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If you are experiencing a child custody dispute in the Queens area or anywhere else throughout the state of New York, you need an experienced and skilled lawyer on your side. In New York State, all child custody disputes are handled by the Family Courts. These cases are not like other judicial proceedings, and they require a lawyer who specializes in these types of cases.
The Family Courts are based heavily on case law and allow judges considerable leeway in their decisions. Aside from a few areas of statutory law, such as New York’s Domestic Relations Laws, the vast majority of the controlling law in Family Court proceedings is based on the existing body of case law. This means that without specializing in that area of jurisprudence, it is unlikely that a lawyer will be able to provide optimal counsel in the Family Court setting.
Our law offices feature lawyers who have spent their entire careers in the Family Courts and know how to get results. With the right lawyer on your side, you can get the edge you need to prevail in your child custody dispute.
It is important to understand that in the state of New York, there are two distinct forms of custody. The first is referred to as physical custody. This is generally granted to the parent who is living in the domicile where the child spends the majority of their time. In cases of divorce, physical custody is almost always granted to the parent that ends up living in the marital home.
Although one parent is frequently denied physical custody, this does not mean that they have no right to see their children. On the contrary, in almost all cases, the physically non-custodial parent will have visitation rights with the child. This may include the right to have the child live at the non-custodial parent’s home for significant portions of each month.
The other form of custody is known as legal custody. This refers to the ability of a custodial parent to participate in decisions that materially affect the child’s well being. A parent with legal custody will also have absolute veto power over any decision taken on behalf of the child that the parent feels may not align with the child’s best interest.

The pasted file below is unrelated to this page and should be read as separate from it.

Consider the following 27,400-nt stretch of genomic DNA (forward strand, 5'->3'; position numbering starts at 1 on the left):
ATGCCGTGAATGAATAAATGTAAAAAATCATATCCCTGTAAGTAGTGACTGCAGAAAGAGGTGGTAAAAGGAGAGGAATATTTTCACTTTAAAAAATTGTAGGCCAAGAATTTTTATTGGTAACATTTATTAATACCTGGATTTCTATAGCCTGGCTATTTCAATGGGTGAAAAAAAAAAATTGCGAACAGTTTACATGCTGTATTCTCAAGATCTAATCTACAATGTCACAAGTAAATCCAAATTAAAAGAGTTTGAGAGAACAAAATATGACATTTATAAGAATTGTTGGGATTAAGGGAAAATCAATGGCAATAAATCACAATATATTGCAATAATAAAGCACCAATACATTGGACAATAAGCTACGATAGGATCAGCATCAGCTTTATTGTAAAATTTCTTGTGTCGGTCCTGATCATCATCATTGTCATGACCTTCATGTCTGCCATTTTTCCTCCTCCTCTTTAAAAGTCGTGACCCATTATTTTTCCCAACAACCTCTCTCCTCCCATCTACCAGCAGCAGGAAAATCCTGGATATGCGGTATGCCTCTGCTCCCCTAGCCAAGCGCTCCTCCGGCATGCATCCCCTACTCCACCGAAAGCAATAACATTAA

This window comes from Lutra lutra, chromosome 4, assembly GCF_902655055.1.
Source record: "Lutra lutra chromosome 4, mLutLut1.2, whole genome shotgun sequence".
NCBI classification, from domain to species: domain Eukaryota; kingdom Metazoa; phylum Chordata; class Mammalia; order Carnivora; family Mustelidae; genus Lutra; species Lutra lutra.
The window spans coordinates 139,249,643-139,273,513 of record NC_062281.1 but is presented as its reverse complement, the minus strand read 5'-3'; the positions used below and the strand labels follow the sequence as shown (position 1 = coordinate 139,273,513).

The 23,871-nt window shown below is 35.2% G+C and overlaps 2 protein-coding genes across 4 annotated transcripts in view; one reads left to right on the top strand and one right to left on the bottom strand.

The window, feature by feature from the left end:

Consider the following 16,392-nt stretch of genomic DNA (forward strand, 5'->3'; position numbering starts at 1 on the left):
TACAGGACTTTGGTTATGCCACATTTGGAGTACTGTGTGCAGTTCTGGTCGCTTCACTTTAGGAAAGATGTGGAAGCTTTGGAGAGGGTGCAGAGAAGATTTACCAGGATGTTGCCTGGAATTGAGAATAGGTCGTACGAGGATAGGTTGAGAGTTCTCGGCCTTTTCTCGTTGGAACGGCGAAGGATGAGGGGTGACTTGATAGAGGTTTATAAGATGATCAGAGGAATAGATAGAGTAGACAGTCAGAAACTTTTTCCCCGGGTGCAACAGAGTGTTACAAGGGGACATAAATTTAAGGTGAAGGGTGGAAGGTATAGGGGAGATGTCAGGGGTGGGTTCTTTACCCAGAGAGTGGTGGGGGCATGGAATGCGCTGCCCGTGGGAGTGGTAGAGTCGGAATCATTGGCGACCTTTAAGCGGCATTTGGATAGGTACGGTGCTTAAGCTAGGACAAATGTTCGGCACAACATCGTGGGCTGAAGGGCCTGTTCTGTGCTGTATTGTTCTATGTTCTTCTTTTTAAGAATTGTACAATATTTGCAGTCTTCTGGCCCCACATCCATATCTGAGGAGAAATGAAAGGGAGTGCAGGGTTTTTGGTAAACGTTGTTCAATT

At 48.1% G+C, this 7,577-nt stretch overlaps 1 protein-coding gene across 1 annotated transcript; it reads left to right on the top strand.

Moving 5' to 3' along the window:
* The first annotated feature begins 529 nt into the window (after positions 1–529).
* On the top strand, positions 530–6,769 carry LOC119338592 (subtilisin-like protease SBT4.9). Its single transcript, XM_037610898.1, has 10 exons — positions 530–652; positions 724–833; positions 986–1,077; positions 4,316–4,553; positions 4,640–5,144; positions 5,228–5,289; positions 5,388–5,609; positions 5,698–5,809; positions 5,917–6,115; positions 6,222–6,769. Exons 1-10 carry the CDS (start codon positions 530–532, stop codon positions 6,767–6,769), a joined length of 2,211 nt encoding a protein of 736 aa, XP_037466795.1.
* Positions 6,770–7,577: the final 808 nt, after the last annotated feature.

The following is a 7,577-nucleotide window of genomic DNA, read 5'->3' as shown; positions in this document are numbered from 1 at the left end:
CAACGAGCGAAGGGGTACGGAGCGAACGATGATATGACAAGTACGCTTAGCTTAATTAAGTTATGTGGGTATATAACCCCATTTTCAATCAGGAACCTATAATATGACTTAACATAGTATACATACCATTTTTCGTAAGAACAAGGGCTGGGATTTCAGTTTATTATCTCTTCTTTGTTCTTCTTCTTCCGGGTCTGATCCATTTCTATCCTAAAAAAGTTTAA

While physical custody is rarely granted jointly, legal custody may be given to both parents. But this is usually only done where there is no obvious contention or animosity between the parties. For this reason, most child custody cases that appear before the Family Courts will not result in both parents being awarded joint legal custody. In cases where there is considerable hostility between the parties, joint legal custody would almost always result in constant deadlock, and the parents would need to resort to the court system on nearly every important decision.
Still, even if one parent is denied legal custody, this does not imply that they have no rights or input with regard to crucial decisions. If a non-custodial parent strongly feels that a decision taken regarding the child’s situation runs contrary to their interests, they may file a petition with the Family Court to review the decision and intervene, if necessary.
But what all of this means, in practice, is that it is often best for our client to seek sole legal custody. With the experience and winning track record produced over hundreds of cases, we can help them realize that goal.